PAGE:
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 Post subject: Re: RBMK Conversion?
PostPosted: Jul 31, 2014 11:35 pm 
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jagdish wrote:
Even the Russians build and export mainly their VVER.

The idea wasn't to build new ones for export but to use the old ones for a few more years.

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 Post subject: Re: RBMK Conversion?
PostPosted: Aug 01, 2014 6:57 am 
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The graphite in RBMK has a limited life. There is not much point in replacing the graphite in an obsolete design. Nuclear construction has already reached a plateau in N America and W. Europe. The Asians will use designs that suit them with small uranium resources. They will consider recycling used fuel rather than old reactors. Russians are doing what suits them best.


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 Post subject: Re: RBMK Conversion?
PostPosted: Aug 02, 2014 8:21 am 
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jagdish wrote:
The graphite in RBMK has a limited life.
What is the working life of the RBMK graphite?

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 Post subject: Re: RBMK Conversion?
PostPosted: Aug 02, 2014 11:17 am 
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KitemanSA wrote:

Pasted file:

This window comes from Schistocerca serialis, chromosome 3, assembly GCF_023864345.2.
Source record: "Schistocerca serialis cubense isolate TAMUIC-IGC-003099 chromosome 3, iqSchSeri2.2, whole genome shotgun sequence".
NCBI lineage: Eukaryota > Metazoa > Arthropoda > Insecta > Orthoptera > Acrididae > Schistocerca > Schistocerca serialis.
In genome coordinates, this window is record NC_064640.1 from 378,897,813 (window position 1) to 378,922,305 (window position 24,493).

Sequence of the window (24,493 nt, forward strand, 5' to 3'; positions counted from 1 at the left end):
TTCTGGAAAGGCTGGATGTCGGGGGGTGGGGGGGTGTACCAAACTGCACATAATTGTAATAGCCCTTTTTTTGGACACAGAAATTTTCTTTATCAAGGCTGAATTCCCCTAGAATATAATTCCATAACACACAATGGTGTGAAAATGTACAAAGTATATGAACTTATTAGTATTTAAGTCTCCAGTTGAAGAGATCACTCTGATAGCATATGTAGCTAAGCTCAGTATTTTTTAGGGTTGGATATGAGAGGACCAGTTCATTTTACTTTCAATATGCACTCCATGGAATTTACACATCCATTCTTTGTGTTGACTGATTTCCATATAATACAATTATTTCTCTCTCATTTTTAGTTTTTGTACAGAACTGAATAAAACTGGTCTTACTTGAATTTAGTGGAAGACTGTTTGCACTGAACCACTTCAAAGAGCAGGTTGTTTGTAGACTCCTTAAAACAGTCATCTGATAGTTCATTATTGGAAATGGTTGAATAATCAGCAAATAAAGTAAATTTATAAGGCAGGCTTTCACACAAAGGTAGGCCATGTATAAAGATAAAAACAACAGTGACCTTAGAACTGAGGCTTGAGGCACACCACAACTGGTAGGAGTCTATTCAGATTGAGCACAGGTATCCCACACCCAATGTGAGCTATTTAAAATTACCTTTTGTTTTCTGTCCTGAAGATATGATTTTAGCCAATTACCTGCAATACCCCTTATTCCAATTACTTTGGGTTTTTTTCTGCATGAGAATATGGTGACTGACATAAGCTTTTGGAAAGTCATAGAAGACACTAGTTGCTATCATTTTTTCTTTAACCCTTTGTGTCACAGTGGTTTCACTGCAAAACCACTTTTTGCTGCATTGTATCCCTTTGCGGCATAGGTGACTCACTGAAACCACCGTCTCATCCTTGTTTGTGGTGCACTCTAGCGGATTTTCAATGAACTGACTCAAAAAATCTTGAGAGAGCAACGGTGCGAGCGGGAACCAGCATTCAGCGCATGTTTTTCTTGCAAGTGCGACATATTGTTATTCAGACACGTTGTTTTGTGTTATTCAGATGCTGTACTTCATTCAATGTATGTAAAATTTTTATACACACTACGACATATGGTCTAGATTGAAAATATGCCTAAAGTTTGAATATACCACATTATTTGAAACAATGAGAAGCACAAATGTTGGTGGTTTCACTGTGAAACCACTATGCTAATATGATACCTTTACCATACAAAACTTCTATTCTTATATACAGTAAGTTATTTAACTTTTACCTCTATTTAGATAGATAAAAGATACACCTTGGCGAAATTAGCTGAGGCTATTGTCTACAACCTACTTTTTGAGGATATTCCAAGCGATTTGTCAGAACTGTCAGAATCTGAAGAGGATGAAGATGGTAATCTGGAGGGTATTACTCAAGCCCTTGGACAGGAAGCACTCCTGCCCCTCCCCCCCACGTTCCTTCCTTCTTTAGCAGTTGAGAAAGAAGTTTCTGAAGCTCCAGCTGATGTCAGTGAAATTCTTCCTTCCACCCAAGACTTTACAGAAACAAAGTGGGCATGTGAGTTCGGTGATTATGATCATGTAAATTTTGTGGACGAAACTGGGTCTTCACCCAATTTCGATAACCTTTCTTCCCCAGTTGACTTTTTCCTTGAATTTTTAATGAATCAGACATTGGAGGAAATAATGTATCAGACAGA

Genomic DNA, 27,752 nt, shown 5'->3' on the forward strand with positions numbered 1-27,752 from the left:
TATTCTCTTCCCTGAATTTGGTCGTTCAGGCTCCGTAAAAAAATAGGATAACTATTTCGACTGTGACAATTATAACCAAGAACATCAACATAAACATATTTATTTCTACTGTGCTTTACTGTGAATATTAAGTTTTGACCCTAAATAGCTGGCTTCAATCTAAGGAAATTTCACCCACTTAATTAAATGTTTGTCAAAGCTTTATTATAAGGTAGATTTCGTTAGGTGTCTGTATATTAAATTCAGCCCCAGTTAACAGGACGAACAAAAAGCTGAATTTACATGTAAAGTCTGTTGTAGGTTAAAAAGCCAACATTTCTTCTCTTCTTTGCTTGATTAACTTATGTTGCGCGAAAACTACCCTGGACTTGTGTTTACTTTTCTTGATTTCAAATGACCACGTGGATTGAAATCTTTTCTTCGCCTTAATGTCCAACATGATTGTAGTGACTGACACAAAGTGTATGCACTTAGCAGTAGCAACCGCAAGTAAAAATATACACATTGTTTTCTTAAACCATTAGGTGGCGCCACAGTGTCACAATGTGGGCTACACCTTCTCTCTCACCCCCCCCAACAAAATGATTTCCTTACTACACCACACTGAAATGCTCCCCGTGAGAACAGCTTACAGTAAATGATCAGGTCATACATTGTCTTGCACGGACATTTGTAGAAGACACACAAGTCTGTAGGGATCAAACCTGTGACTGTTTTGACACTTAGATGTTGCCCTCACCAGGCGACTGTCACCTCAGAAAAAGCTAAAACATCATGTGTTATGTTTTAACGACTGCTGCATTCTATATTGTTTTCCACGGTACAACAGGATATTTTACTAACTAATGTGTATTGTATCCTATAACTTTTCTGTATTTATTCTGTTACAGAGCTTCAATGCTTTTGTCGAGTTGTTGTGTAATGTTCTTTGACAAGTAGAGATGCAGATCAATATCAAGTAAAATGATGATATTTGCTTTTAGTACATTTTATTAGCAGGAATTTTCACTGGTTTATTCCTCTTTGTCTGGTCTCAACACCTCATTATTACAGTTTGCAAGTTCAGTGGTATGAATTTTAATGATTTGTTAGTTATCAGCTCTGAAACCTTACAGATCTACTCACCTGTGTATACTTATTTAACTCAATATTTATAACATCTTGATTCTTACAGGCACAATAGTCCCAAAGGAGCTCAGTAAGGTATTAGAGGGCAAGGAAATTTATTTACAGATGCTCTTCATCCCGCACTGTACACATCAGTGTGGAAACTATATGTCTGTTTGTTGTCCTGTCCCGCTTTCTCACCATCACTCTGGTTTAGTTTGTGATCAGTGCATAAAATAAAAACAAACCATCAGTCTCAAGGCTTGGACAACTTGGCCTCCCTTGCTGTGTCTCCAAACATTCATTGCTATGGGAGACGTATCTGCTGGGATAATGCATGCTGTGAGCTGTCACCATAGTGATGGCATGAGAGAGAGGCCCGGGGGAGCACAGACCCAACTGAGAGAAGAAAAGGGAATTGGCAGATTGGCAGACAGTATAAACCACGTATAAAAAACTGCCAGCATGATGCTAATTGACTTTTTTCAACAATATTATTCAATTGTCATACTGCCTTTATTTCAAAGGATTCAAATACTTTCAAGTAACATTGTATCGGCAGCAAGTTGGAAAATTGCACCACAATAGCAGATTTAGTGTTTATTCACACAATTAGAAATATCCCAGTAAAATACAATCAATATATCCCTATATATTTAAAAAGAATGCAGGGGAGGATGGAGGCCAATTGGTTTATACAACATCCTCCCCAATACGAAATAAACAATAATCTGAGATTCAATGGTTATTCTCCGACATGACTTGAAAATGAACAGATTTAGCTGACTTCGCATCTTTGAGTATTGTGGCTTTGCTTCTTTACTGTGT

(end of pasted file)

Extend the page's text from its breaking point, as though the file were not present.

jagdish wrote:
The graphite in RBMK has a limited life.
What is the working life of the RBMK graphite?

I have a copy of the handbook "Ignalina RBMK-1500 - A Source Book" by K. Almenas, A. Kaliatka and E. Uspuras, Ignalina Safety Analysis Group, Lithuanian Energy Institute, 1998.
Section 4.2.4.3, "Pressure Tube - Graphite Gap" discusses the aging issue.
It states that the problem is two-fold: The diameter of the fuel channel bore in the graphite blocks gradually shrinks, while the zirconium-niobium pressure tubes gradually swell.
The 1.5mm gap is expected to close, for the higher-power fuel channels, in about 16 years.
Thus the pressure tubes must be replaced prior to that time.
This has been done at Leningrad units 1 and 2.
"After re-tubing a renewed gap closure is not expected to occur."

Seems to me that replacing the pressure tubes with molten salt fuel piping would not be all that different from standard re-tubing.


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 Post subject: Re: RBMK Conversion?
PostPosted: Aug 02, 2014 11:49 pm 
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If you want to convert something, provide a MSR core to repower retired coal plants. You demo the boiler, coal mills, hoppers etc. Place a MSR and steam generators in that location. One should be able to execute the change in 12 - 18 months.